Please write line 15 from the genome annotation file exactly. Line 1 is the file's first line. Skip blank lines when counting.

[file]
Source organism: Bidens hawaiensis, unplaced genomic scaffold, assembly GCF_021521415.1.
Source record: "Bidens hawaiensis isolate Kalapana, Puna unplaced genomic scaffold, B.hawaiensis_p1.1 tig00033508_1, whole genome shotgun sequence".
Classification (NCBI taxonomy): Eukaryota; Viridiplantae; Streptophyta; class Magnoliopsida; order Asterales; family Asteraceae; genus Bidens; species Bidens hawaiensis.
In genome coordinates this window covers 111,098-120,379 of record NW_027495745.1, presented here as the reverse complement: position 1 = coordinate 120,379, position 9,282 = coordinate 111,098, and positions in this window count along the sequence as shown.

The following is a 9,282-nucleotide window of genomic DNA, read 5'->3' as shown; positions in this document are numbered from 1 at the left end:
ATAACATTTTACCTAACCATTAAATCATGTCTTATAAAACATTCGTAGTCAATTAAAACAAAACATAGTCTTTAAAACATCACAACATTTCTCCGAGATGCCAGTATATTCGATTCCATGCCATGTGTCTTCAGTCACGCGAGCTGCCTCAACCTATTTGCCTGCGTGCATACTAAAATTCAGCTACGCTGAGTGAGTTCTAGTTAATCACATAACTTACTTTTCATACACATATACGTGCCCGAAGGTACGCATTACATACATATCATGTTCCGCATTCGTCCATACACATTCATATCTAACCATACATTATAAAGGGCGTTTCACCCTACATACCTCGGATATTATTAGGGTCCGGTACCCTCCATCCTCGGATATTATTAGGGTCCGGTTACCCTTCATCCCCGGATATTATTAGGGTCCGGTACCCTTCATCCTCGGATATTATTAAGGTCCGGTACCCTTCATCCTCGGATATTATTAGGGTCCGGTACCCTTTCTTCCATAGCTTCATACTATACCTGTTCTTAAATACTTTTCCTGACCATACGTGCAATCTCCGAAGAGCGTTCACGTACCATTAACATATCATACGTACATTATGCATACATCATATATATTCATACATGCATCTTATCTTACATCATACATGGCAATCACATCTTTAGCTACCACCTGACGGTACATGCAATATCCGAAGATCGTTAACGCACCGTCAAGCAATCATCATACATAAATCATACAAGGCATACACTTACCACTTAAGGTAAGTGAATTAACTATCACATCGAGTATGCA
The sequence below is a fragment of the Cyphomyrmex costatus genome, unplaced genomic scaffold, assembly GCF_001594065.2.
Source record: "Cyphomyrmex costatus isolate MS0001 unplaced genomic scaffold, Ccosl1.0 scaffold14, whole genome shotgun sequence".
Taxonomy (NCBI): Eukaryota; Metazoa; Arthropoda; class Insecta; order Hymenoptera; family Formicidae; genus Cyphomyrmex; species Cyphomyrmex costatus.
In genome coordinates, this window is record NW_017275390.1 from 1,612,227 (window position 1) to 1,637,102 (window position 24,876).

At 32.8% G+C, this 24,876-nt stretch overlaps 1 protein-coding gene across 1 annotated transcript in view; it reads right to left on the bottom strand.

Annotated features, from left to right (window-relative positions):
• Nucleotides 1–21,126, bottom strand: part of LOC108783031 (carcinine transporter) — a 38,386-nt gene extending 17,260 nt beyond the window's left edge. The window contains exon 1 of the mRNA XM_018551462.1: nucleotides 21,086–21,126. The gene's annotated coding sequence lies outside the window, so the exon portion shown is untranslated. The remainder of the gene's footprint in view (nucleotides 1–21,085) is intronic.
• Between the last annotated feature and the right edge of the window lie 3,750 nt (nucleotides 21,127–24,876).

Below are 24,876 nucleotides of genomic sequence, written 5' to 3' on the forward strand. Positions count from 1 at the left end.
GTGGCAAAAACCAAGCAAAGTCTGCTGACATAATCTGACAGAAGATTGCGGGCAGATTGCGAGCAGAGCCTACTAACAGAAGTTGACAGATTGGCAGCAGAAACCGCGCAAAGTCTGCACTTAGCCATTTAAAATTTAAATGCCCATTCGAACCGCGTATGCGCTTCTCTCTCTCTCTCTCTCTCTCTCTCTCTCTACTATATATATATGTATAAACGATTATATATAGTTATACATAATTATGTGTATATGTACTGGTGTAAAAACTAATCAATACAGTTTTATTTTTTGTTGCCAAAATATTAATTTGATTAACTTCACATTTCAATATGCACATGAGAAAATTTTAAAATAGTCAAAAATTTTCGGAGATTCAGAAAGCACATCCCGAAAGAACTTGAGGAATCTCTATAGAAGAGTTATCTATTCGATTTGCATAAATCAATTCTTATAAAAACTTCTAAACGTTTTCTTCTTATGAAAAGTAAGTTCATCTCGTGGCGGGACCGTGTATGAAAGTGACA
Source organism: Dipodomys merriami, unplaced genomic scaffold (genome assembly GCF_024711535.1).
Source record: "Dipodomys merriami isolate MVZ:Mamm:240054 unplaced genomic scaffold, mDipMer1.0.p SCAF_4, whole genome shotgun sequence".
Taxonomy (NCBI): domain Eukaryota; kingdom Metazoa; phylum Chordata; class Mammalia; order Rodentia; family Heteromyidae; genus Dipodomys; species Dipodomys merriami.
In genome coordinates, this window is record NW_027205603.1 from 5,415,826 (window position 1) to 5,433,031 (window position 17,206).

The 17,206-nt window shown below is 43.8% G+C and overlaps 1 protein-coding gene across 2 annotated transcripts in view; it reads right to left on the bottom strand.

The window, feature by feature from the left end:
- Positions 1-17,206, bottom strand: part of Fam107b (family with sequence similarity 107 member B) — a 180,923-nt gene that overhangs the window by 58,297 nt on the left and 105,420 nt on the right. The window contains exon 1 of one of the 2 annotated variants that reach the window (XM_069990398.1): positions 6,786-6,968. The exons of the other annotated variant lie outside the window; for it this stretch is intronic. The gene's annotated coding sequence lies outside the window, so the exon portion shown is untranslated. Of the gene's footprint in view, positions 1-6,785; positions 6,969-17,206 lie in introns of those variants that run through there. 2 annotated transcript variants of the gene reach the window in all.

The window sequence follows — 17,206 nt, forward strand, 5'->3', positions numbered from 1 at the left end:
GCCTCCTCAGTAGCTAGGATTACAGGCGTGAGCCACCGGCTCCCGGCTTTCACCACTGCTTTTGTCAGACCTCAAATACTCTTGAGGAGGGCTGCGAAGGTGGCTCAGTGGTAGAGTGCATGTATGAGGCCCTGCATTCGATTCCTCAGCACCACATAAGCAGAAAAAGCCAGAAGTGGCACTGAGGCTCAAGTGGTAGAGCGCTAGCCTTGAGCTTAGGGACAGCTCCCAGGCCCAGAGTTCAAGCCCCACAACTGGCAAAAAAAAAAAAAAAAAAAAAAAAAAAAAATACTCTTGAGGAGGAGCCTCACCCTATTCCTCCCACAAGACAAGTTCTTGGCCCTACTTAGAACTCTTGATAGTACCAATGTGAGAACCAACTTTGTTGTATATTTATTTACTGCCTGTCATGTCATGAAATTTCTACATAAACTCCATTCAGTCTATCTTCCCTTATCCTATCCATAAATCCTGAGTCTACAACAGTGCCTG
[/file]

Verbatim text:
Below are 24,876 nucleotides of genomic sequence, written 5' to 3' on the forward strand. Positions count from 1 at the left end.